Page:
Music

Top image: Elliott Power by Axel Dury

For the second instalment of Stone Island presents, the Italian sportswear brand joined forces with NTS Radio for a night of music in Glasgow. Held at SWG3, a warehouse space in the city’s west end, the event featured a lineup of some of the best UK electronic music acts. Think thumping performances by Covco, Trevor Jackson, Sega Bodega, Darkstar, Zomby and West London talent Elliott Power, who took five after the event to reflect on his music and journey so far.

Gallery: Elliott Power at Stone Island Presents, Glasgow

Power first turned his hand to music at the age of fifteen, when he met his production partner Dorian Lutz (aka Mink). Lutz’s uncle had a small studio in Shepherds Bush, where the duo would jam and experiment with all the professional recording equipment they had at their disposal. Power went on to sign a deal with Marathon Artists and released his debut album, Once Smitten, in collaboration with James Lavelle‘s Mo’ Wax, earlier this year.

Nazanin Shahnavaz: What made you want to be a musician?
Elliott Power: I think So Solid Crew’s video for Oh No (Sentimental Things) was the reason for me wanting to try my hand at music. It was the first time I saw people that looked like me in a music video, but at the same time it was presented in such a cinematic way, then So Solid dropped 21 Seconds and that was it, I was sold!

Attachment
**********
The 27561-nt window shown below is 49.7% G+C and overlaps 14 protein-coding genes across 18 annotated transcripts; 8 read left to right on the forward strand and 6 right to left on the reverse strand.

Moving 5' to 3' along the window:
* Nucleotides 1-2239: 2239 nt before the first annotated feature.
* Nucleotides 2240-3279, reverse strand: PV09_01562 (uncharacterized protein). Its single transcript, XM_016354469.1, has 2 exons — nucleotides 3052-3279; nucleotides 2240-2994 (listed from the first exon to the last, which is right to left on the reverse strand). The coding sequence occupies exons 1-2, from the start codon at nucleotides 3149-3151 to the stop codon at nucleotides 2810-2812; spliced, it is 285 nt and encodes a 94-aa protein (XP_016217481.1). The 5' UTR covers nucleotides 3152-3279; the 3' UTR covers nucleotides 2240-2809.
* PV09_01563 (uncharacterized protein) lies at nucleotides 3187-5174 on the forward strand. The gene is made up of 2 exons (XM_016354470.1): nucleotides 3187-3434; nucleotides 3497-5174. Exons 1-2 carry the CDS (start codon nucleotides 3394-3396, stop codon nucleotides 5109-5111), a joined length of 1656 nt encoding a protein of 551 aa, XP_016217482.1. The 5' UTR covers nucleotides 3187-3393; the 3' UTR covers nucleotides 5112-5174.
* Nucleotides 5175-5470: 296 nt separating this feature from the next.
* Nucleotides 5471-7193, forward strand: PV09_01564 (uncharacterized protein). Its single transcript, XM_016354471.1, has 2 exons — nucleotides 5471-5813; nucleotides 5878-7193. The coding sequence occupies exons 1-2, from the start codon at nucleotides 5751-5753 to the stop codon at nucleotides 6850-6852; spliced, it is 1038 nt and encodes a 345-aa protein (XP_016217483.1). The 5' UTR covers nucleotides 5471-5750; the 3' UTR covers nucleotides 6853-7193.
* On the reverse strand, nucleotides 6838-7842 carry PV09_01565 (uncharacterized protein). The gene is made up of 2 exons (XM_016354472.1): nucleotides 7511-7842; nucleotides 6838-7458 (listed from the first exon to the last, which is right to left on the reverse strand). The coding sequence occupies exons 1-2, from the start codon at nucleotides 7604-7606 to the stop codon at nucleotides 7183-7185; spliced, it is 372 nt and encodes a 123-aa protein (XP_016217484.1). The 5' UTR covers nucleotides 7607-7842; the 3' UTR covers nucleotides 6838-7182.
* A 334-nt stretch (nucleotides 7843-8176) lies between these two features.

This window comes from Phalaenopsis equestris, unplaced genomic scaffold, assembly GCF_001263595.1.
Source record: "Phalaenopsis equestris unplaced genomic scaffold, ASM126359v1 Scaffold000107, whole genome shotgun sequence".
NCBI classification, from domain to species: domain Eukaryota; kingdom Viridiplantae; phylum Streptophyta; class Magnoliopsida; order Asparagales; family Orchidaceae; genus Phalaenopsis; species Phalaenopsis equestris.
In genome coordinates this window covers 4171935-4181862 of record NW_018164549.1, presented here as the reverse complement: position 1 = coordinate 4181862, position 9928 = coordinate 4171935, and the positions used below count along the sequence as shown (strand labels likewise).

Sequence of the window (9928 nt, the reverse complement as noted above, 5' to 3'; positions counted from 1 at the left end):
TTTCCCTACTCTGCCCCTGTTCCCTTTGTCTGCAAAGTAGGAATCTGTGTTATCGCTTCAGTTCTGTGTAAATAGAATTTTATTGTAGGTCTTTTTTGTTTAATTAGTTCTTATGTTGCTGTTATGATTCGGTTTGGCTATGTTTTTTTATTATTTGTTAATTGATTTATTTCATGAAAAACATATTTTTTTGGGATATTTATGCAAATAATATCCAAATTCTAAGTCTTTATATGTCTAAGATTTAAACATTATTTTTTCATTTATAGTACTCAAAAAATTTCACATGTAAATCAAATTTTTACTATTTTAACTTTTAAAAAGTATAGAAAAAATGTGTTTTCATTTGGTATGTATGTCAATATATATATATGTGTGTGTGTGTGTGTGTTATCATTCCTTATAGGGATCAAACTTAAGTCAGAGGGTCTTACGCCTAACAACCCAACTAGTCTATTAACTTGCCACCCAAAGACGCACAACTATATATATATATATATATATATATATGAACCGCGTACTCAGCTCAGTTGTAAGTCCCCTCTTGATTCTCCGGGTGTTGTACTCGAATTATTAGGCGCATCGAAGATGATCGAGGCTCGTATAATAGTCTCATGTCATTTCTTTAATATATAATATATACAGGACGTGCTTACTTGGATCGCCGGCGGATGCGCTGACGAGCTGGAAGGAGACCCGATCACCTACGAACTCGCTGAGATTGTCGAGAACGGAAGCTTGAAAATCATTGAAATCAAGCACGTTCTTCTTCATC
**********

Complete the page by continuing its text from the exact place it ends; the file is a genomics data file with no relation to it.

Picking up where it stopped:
Nazanin: In a few words, how would you describe you music?
Elliott: My music is a blend of important British artists that came before me from Soul II Soul, Smith & Mighty, through to Goldie and The Streets.

Nazanin: What are the themes that you often find yourself exploring in your lyrics?
Elliott: Writing lyrics is a cathartic process for me, I tend to write about my own feelings or experiences in an esoteric way, so the listener can interpret the message how they wish, the songs almost act as manuscripts.

“I think So Solid Crew’s video for Oh No (Sentimental Things) was the reason for me wanting to try my hand at music. It was the first time I saw people that looked like me in a music video.”

Nazanin: I’m interested in how you approach your work, can you describe your creative process to me and how you approach music writing and production?
Elliott: I’m a naive musician. I have no formal training or understanding of musical theory or terminology. So I lead with feeling, I select drum loops or breaks in songs that I find, I cut them up in GarageBand (yes that free software that comes with every Apple product) and write to the patterns and form a very basic idea of a song. I then present my loose ideas to my production partner Dorian Lutz, we discuss a direction or mood, and he then de-constructs and rebuilds my idea. Dorian is an integral part of project and an unbelievably gifted musician.

Nazanin: What are your thoughts on the London music scene, what movements are bubbling at the moment?